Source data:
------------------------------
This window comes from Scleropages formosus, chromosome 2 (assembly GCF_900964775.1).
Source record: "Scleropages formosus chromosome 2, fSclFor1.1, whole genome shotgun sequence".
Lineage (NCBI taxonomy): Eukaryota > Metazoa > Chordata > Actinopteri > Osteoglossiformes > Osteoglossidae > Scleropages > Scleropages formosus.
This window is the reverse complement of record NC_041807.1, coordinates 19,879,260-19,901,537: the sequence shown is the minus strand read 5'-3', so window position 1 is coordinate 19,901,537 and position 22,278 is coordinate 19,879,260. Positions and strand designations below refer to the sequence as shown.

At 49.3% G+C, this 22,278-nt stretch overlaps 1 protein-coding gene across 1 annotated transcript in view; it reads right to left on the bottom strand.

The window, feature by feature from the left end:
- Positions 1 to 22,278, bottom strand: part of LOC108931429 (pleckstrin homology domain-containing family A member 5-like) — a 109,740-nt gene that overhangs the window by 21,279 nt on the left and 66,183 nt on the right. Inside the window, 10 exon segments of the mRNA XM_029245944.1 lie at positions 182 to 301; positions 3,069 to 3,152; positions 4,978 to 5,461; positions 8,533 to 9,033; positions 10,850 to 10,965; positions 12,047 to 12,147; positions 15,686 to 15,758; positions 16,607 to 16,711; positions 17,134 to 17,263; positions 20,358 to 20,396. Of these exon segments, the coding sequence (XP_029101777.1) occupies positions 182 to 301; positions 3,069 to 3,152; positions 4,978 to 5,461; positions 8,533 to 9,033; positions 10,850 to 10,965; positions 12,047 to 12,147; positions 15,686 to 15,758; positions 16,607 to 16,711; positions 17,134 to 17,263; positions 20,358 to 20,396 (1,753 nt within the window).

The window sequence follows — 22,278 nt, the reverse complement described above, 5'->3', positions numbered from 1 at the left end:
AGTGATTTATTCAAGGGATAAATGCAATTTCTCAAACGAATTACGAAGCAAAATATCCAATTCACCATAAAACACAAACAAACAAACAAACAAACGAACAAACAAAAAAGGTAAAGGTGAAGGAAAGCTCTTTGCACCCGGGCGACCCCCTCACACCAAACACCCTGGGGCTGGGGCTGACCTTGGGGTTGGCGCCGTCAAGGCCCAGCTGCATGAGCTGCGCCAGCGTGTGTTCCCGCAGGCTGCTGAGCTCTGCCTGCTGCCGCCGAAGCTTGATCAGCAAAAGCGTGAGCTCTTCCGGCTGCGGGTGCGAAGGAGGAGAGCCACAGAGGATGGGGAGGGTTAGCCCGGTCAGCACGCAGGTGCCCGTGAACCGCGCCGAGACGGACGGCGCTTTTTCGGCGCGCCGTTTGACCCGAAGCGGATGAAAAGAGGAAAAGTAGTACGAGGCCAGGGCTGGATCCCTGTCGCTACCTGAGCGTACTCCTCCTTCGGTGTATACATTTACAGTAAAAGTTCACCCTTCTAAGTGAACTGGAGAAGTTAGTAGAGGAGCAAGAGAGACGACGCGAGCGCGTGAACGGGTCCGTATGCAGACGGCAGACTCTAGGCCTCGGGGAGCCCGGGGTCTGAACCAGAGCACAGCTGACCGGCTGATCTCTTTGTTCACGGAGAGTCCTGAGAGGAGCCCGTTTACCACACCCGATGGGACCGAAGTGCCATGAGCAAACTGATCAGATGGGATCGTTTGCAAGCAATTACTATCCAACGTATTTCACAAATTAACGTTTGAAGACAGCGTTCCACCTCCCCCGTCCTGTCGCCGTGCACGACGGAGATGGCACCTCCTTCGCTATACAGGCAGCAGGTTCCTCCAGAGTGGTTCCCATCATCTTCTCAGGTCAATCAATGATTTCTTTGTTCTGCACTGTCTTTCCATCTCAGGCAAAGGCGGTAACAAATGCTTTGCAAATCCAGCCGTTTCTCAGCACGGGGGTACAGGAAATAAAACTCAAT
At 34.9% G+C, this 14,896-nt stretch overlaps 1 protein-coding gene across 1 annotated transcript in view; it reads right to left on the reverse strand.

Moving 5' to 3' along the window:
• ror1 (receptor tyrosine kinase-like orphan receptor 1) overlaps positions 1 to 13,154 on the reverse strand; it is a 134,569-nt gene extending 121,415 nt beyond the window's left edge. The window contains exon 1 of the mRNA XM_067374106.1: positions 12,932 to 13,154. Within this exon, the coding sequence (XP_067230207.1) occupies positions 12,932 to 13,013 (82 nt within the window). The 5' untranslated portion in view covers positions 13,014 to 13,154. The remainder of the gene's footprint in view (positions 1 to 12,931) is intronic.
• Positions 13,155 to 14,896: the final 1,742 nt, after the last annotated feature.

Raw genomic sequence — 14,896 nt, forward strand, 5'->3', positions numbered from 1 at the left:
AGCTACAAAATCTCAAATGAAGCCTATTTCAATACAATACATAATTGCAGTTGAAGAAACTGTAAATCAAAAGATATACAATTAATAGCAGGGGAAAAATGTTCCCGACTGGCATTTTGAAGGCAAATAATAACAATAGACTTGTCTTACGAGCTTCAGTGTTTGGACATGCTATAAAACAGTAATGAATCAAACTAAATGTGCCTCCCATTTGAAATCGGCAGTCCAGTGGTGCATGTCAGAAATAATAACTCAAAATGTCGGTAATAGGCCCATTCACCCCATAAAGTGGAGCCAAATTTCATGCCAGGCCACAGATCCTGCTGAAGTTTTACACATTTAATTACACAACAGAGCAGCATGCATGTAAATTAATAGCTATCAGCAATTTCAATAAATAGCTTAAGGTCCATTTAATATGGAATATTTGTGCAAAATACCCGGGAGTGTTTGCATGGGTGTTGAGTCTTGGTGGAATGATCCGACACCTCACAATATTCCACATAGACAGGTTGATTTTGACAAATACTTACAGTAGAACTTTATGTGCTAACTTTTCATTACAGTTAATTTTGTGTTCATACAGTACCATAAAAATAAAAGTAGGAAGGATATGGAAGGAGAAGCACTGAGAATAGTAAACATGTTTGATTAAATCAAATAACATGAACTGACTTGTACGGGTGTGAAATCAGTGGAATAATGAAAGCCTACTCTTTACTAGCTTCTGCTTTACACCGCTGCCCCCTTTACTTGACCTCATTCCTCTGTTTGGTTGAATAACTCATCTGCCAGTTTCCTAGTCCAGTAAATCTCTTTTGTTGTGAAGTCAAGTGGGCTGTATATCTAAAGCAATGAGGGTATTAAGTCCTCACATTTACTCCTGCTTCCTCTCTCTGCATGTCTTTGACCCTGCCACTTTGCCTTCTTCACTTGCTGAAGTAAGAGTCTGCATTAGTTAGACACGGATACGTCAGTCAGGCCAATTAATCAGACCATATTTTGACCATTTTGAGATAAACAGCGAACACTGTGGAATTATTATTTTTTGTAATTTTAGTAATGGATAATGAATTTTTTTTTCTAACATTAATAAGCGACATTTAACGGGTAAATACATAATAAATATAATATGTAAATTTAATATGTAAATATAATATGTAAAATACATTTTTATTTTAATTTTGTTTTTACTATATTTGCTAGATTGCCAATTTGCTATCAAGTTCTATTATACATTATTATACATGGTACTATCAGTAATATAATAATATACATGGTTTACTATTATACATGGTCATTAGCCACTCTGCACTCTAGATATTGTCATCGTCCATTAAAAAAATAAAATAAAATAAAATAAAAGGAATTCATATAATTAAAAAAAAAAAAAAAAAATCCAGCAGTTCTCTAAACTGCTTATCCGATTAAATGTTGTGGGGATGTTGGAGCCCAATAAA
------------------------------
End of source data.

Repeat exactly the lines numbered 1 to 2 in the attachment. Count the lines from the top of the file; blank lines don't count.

This window comes from Scleropages formosus, chromosome 2 (assembly GCF_900964775.1).
Source record: "Scleropages formosus chromosome 2, fSclFor1.1, whole genome shotgun sequence".